In a groundbreaking development, Iran has made its first-ever import arrangement using cryptocurrency, according to Iran’s Tasnim News Agency.
“This week, the first official import order registration worth $10 million was successfully completed using cryptocurrency,” said Alireza Peyman-Pak, the head of Iran’s Ministry of Industry, Mine and Trade. He didn’t provide any other details about the transaction, such as which cryptocurrency was used or where the imports were coming from.
This week’s $10 million import order is just the beginning, as Iran works to sidestep sanctions and pursue trade with other U.S.-targeted economies. “By the end of September, the use of cryptocurrencies and smart contracts will be widely used in foreign trade with target countries,” said Peyman-Pak.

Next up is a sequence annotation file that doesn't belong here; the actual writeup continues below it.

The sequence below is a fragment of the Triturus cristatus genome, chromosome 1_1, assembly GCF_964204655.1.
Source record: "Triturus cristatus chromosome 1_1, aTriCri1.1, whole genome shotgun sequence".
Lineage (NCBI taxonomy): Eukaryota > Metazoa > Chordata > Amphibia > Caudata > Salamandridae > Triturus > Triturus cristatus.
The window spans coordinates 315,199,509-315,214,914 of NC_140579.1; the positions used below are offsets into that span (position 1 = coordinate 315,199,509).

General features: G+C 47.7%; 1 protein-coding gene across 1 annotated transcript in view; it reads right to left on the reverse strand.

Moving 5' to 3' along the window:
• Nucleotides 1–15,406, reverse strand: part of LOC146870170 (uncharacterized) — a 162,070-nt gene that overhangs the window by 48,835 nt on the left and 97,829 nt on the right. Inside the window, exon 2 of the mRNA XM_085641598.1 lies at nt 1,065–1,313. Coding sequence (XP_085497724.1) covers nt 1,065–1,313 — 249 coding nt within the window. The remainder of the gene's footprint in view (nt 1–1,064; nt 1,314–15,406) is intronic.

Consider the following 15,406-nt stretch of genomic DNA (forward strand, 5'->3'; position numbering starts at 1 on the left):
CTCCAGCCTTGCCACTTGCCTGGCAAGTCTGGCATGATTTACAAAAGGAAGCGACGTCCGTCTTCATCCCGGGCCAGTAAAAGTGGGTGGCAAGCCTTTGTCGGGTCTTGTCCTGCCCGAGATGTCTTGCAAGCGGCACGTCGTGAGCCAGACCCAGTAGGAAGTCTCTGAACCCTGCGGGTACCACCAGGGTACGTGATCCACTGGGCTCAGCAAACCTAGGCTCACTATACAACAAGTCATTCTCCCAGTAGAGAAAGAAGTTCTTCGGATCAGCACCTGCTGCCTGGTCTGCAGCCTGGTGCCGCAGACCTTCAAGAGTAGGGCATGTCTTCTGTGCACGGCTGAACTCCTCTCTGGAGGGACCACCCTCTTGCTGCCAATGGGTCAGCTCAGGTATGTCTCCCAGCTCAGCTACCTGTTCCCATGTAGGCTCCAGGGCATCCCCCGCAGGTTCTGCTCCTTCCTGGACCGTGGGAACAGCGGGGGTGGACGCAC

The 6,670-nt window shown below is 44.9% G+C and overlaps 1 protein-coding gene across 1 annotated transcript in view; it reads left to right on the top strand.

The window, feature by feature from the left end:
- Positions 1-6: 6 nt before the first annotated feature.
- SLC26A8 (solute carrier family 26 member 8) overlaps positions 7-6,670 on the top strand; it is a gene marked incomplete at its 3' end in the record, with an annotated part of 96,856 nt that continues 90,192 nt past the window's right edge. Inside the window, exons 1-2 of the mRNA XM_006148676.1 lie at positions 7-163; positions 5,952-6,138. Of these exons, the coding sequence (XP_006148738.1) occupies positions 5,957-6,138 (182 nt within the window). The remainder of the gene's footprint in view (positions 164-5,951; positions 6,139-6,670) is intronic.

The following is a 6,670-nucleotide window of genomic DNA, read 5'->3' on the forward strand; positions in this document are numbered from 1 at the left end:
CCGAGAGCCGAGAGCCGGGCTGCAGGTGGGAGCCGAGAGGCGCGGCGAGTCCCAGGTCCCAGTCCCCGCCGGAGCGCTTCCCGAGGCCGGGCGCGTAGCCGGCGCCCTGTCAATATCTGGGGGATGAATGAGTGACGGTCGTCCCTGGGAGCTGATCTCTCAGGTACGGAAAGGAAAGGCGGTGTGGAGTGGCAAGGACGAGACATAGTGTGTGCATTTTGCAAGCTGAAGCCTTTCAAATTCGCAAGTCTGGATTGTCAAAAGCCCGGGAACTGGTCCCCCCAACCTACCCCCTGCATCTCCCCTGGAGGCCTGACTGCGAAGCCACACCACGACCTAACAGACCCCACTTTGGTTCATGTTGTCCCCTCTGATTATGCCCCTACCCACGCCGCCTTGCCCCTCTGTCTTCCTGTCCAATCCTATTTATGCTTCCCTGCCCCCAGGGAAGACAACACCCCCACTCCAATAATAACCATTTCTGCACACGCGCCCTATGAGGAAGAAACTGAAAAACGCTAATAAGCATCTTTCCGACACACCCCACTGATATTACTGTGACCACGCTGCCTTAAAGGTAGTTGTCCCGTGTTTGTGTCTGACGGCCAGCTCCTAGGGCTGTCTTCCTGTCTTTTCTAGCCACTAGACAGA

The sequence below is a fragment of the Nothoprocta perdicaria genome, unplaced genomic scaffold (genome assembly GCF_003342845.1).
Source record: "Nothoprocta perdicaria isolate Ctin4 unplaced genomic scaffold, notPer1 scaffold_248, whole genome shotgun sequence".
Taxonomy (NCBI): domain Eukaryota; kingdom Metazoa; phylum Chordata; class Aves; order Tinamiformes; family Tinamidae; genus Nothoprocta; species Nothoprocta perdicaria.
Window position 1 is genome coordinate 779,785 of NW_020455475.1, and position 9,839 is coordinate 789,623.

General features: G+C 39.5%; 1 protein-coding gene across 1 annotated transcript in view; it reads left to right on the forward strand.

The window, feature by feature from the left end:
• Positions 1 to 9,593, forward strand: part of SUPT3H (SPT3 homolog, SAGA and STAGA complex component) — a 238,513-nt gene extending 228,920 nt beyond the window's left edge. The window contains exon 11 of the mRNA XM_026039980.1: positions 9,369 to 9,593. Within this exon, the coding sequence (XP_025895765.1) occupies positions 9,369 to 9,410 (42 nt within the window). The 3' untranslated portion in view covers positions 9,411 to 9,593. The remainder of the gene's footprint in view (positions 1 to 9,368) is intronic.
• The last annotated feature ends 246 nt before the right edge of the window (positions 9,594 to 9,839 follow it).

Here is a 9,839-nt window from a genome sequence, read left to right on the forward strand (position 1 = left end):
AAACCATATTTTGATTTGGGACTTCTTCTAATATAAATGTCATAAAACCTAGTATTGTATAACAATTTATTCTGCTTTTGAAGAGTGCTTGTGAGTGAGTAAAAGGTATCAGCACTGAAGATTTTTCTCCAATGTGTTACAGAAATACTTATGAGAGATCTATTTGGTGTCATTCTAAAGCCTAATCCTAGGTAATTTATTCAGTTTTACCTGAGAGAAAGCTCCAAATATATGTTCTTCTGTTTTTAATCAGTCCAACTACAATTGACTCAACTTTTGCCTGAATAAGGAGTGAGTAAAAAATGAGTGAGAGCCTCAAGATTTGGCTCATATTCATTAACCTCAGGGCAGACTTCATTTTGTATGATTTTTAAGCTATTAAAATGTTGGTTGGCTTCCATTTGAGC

Last month, Iranian economic minister Ehsan Khandouzi announced that the U.S. dollar had been officially replaced by the ruble in Iran’s trade with Russia, and that work is underway to replace the dollar in business with China, Turkey and India. Russia and Iran are also engineering an alternative to the SWIFT payments messaging service, which is used throughout global trade but is frequently used as a sanctions weapon — by blocking access to it.
In a 2021 report, blockchain analytics firm Elliptic estimated that 4.5% of all bitcoin mining in the world was happening in Iran. Iran instituted a licensing regime for cryptocurrency miners in 2019. It requires registration, the payment of a modest surcharge for electricity, and that all mined bitcoins must be sold to Iran’s central bank.
News of Iran’s crypto-denominated import transaction comes as the European Union has presented Iran and the United States with a “final” proposal for reviving the 2015 Iran nuclear deal that President Trump reneged on despite Iran’s compliance.
Full article: Iran arranges first import using cryptocurrency